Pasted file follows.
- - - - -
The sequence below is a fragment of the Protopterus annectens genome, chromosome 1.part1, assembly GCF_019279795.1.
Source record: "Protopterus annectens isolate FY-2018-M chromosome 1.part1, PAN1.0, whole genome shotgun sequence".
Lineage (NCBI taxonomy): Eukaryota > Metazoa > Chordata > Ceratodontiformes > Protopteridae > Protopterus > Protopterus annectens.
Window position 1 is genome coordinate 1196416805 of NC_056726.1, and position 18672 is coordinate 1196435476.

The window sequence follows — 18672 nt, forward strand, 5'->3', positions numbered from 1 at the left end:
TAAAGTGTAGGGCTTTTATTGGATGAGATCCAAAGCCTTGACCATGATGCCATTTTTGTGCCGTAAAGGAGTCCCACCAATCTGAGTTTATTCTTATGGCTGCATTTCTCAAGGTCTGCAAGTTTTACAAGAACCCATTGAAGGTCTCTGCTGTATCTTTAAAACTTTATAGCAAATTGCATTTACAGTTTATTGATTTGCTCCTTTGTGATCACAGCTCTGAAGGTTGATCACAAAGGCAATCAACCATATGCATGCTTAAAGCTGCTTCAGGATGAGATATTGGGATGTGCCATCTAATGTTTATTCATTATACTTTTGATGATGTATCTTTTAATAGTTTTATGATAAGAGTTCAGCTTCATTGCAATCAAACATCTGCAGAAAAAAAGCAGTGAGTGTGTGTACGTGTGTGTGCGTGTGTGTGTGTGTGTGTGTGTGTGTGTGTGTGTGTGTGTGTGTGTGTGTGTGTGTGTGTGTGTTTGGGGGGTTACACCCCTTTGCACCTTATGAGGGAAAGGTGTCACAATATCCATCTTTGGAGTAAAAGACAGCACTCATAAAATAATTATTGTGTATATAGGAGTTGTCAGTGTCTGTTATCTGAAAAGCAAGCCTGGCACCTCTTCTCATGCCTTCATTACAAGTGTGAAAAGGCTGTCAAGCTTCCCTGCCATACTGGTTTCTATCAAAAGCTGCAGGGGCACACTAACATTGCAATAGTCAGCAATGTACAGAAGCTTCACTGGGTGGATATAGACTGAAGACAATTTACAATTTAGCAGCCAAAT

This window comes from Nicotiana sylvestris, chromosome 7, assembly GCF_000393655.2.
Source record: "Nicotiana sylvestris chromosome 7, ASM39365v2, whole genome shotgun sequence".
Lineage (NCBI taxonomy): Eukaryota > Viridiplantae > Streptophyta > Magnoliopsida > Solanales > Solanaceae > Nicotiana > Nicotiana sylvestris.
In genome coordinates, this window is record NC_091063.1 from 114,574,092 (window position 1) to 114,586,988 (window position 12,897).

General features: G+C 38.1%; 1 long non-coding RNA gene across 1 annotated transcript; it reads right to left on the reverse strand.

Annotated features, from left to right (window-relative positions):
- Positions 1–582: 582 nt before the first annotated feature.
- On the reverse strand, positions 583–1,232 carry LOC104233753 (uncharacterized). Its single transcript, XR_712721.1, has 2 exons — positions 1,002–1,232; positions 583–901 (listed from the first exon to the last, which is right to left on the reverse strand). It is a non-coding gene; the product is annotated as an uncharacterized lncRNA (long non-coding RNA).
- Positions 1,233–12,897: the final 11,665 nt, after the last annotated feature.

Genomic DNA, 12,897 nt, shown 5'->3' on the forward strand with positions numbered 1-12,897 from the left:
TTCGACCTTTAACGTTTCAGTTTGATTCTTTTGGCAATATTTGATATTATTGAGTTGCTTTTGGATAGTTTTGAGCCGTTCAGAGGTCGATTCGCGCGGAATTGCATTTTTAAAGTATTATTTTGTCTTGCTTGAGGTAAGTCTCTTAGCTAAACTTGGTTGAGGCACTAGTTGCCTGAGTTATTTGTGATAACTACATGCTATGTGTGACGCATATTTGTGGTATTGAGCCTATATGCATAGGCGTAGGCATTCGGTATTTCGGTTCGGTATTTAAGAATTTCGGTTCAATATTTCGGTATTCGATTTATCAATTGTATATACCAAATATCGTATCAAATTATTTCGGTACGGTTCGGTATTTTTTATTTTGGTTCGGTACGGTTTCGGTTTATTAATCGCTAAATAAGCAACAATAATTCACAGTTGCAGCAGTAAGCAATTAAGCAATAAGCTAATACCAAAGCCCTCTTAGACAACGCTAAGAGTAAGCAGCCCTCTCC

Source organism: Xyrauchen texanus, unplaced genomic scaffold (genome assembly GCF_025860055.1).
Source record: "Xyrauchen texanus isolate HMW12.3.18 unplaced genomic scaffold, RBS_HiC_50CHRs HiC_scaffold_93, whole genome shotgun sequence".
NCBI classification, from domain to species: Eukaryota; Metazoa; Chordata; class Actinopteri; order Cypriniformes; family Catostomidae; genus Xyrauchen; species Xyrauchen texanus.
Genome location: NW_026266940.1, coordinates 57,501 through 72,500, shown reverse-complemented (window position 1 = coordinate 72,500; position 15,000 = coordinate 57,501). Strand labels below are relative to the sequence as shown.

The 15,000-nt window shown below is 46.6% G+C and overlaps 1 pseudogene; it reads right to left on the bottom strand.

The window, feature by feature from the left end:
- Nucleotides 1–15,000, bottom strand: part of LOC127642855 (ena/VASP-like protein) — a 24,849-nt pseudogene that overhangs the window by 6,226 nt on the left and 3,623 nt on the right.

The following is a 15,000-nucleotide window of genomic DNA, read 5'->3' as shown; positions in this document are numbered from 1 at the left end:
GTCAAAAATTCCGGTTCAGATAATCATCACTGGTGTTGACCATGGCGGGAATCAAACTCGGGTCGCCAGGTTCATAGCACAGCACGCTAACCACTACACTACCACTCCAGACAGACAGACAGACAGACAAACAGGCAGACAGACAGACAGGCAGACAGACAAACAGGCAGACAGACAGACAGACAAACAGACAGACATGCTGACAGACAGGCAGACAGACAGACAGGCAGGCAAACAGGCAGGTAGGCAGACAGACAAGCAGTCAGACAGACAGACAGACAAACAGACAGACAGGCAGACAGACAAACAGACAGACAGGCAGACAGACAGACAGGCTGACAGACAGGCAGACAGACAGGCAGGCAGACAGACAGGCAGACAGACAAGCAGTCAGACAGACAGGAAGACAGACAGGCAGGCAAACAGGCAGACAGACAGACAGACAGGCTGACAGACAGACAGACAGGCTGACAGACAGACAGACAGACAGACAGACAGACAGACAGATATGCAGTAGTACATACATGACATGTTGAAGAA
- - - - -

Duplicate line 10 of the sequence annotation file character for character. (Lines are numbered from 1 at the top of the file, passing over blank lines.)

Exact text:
In genome coordinates, this window is record NC_091063.1 from 114,574,092 (window position 1) to 114,586,988 (window position 12,897).